Federalism and Policy Failure During Hurricane Katrina: Charity Hospital and the Displaced Uninsured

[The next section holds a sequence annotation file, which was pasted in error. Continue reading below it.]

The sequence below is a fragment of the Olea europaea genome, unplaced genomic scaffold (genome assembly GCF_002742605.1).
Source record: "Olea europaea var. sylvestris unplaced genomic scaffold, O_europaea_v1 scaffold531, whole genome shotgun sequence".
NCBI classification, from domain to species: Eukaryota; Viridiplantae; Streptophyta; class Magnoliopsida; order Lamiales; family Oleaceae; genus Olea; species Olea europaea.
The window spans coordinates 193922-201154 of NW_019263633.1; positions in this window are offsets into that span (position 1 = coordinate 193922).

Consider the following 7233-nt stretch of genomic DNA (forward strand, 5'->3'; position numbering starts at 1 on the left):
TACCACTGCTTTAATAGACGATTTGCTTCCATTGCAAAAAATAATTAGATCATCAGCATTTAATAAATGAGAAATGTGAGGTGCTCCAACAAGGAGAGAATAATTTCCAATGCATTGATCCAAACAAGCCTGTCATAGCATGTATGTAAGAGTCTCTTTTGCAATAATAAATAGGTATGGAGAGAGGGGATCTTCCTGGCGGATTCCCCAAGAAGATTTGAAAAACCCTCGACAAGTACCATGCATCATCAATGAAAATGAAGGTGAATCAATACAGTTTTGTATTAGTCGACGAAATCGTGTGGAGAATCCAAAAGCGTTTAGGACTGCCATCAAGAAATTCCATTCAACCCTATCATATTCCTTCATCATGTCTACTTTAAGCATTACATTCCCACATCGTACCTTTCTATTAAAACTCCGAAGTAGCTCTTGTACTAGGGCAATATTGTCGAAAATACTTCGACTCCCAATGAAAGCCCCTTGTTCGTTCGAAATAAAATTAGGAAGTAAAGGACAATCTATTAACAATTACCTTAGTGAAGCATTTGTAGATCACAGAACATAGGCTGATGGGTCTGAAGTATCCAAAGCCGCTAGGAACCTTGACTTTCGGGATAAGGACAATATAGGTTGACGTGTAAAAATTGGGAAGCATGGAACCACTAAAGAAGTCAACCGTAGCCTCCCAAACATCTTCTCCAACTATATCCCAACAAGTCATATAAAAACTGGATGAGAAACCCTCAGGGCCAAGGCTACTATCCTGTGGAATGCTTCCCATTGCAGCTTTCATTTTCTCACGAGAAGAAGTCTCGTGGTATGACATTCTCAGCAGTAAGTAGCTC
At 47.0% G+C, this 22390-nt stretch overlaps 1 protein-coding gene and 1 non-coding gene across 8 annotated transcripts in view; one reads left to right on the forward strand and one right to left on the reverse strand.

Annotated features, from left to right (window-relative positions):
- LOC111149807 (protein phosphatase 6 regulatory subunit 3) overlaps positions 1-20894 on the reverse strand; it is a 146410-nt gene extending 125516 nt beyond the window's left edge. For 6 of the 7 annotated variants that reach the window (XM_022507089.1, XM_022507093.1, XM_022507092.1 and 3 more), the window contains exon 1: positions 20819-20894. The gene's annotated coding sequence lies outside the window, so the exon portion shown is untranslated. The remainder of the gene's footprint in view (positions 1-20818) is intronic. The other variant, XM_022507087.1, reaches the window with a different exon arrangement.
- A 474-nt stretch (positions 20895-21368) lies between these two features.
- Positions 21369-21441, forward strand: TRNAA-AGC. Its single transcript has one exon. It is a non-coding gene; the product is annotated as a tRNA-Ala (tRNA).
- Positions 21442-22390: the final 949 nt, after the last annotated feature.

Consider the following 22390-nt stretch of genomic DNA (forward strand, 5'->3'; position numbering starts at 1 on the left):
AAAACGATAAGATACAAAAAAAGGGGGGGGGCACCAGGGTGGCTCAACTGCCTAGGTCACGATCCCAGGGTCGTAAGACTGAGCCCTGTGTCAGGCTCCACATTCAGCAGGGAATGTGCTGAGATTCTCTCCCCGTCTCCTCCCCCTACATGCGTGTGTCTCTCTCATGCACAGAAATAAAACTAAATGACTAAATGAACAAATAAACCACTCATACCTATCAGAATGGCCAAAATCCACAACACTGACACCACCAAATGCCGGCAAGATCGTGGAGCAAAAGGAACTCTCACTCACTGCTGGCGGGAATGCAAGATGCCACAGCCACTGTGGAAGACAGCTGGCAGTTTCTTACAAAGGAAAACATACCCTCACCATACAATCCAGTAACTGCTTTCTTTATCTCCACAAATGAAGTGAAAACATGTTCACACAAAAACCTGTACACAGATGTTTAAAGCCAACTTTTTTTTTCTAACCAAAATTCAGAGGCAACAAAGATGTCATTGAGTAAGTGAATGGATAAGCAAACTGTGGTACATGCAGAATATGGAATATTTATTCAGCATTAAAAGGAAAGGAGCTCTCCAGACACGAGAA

When Hurricane Katrina hit the Gulf Coast on August 29, 2005, close to 2,000 individuals lost their lives and the disaster cost the U.S. government $110 billion in damages, making Katrina the third deadliest and the most expensive hurricane in U.S. history. Katrina affected over 15 million people in seven states, but the most severe destruction occurred in Louisiana, Mississippi, and Alabama with the city of New Orleans, Louisiana bearing the worst of it.1 In addition to losing their homes, New Orleans residents lost access to health care services and to health insurance as a result of losing their jobs. This lack of coverage and care was especially challenging for the city’s most vulnerable residents including the poor, indigent, and chronically ill, many of whom lacked the resources to evacuate they city before Katrina made landfall. This paper explores what happened to these people when Charity Hospital, the state’s largest public health care facility closed following the storm, and asks whether federalism is partly to blame for the poorly coordinated response between municipal, state, and federal government officials.

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